Today, we make a spectacle. The University of
Houston's College of Engineering presents this
series about the machines that make our
civilization run, and the people whose ingenuity
I saw my first IMAX movie in
Fort Worth. It was a half-hour film called
Speed. The theatre seats were raked at
a 45 degree angle. The enormous screen curved from
nearly overhead down to the floor. My eye couldn't
encompass the whole scene. Instead, it roamed the
picture -- up and down, left and right. I was
encased in a remarkable visual experience.
I've always been troubled by motion sickness. Now I
rode fast cars on winding roads. I flew airplanes
off the edge of cliffs. It was exciting, but I get
sick just remembering it.
Showmen have tried to give that kind of reality for
a long time. Robert Barker invented the true
forbear of the IMAX in London in 1789. He exhibited
a 360-degree view of Edinburgh.
It was a modest beginning, but it held the
potential for a new art form. By 1791 Barker had
expanded to a 10,000-square-foot canvas of the
English fleet at Spithead. Now spectators stood on
a raised platform in the center. Like the IMAX
picture, this one rose from below the line of sight
to above it. Barker added other scenes -- cities,
naval battles, that sort of thing.
He also invented a new name for the experience. It
was "Panorama." That's how the word panorama became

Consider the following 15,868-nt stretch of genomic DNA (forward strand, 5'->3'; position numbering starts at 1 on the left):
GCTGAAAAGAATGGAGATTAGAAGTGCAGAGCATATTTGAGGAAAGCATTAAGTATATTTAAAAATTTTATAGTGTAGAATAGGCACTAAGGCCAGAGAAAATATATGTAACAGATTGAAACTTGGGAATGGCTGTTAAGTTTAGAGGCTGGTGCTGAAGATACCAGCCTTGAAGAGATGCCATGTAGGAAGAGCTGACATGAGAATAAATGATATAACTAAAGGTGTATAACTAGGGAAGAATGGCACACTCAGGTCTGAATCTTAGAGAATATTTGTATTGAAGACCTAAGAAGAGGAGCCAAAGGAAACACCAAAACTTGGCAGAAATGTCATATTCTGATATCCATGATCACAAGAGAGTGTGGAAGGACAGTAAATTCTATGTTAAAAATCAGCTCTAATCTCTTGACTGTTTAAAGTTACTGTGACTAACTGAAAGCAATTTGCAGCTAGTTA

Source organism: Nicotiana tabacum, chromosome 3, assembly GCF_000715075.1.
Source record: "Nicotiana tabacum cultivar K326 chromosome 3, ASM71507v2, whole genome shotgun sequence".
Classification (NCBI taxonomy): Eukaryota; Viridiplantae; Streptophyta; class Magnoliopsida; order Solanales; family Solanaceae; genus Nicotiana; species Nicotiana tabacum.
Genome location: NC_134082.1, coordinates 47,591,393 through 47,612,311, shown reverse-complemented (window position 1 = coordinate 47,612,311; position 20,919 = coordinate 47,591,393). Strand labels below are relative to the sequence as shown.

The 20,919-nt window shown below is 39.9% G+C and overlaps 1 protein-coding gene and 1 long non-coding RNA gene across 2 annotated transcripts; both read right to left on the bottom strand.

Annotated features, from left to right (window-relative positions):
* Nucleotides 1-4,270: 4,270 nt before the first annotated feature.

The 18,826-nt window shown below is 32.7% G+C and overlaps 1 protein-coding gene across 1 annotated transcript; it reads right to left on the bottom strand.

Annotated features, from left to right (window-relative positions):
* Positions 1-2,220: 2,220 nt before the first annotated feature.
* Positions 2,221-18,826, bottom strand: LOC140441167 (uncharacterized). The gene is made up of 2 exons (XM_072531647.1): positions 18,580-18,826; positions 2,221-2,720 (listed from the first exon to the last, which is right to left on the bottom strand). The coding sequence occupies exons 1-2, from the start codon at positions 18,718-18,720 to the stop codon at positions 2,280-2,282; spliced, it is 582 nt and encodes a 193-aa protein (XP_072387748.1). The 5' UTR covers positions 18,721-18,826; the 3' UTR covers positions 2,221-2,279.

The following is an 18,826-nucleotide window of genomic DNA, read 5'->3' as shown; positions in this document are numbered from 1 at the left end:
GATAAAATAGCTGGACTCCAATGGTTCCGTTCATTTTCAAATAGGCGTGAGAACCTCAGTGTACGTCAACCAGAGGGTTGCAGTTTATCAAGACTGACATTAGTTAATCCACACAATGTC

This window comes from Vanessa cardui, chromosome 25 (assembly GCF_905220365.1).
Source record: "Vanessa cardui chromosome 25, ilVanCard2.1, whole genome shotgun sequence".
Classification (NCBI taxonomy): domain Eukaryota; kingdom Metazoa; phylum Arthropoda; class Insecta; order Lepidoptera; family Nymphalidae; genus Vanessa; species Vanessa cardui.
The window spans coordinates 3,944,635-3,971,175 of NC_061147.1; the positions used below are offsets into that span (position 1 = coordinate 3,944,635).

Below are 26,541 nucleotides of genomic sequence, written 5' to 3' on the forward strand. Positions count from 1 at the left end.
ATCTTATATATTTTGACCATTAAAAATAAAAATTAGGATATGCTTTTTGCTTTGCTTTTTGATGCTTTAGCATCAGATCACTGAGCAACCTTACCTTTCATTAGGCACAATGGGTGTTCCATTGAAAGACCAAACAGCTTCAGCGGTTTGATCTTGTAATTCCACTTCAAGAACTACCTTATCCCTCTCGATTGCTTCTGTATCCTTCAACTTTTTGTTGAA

part of our language. Barker made it up from the
Greek for "entire view."
The art form spread. When Barker's patent ran out
in 1801, Robert Fulton -- of all people --
introduced the Panorama to France. People added
colored lights. They created illusions of motion by
unwinding very long pictures from huge spools.
Joshua Reynolds admired the Panoramas. He went back
again and again to see them. Other painters
disagreed. Constable looked at the clever way
Panoramas manipulated perspective. Then he
dismissed them because their "object was
The Panorama rage began dying out by 1820. They
revived during the 1870s and 1880s. But the sad
thing about those marvelous old paintings was that
they were too hard to store. Today we have the
shabby remains of a few. We have the sketches for
others. We have a few loose fragments. We have to
recreate the art before we can see how it touched
So museums are reconstructing the old art. More
important, new and better Panoramas are being
created and displayed today -- chiefly in Europe,
but some in America as well.
IMAX may be the spawn of the old Panoramas, but in
an odd way, it cannot replace a static picture. We
crave the freedom to explore a scene at our own
tempo. Those old Panoramas gave us next best thing
to standing right on the rim of the Grand Canyon --
or in the frozen moment of victory at Trafalgar.
I'm John Lienhard, at the University of Houston,
where we're interested in the way inventive minds